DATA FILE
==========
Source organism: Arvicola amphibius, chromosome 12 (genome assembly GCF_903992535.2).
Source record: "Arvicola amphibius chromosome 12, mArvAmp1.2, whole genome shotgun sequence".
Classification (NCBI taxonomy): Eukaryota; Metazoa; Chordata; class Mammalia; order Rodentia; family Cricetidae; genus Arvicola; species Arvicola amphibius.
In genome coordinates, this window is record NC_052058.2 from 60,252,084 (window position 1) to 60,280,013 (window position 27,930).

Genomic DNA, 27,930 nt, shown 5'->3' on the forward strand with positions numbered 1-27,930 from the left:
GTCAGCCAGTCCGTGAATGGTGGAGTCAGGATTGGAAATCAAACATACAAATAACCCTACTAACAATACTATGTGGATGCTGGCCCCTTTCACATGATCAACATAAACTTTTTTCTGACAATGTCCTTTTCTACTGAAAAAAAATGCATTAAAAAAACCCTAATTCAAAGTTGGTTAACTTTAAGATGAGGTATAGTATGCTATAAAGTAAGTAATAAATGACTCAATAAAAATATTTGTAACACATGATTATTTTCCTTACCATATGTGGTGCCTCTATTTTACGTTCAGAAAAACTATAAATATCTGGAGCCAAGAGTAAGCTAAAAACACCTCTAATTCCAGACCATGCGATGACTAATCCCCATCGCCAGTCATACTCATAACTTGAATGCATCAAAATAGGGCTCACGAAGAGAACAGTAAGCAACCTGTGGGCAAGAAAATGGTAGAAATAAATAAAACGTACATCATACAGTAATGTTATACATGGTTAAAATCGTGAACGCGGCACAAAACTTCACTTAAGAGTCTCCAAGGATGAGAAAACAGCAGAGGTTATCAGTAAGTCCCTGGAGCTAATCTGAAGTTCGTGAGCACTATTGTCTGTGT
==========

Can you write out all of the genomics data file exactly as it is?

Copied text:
Source organism: Arvicola amphibius, chromosome 12 (genome assembly GCF_903992535.2).
Source record: "Arvicola amphibius chromosome 12, mArvAmp1.2, whole genome shotgun sequence".
Classification (NCBI taxonomy): Eukaryota; Metazoa; Chordata; class Mammalia; order Rodentia; family Cricetidae; genus Arvicola; species Arvicola amphibius.
In genome coordinates, this window is record NC_052058.2 from 60,252,084 (window position 1) to 60,280,013 (window position 27,930).

Genomic DNA, 27,930 nt, shown 5'->3' on the forward strand with positions numbered 1-27,930 from the left:
GTCAGCCAGTCCGTGAATGGTGGAGTCAGGATTGGAAATCAAACATACAAATAACCCTACTAACAATACTATGTGGATGCTGGCCCCTTTCACATGATCAACATAAACTTTTTTCTGACAATGTCCTTTTCTACTGAAAAAAAATGCATTAAAAAAACCCTAATTCAAAGTTGGTTAACTTTAAGATGAGGTATAGTATGCTATAAAGTAAGTAATAAATGACTCAATAAAAATATTTGTAACACATGATTATTTTCCTTACCATATGTGGTGCCTCTATTTTACGTTCAGAAAAACTATAAATATCTGGAGCCAAGAGTAAGCTAAAAACACCTCTAATTCCAGACCATGCGATGACTAATCCCCATCGCCAGTCATACTCATAACTTGAATGCATCAAAATAGGGCTCACGAAGAGAACAGTAAGCAACCTGTGGGCAAGAAAATGGTAGAAATAAATAAAACGTACATCATACAGTAATGTTATACATGGTTAAAATCGTGAACGCGGCACAAAACTTCACTTAAGAGTCTCCAAGGATGAGAAAACAGCAGAGGTTATCAGTAAGTCCCTGGAGCTAATCTGAAGTTCGTGAGCACTATTGTCTGTGT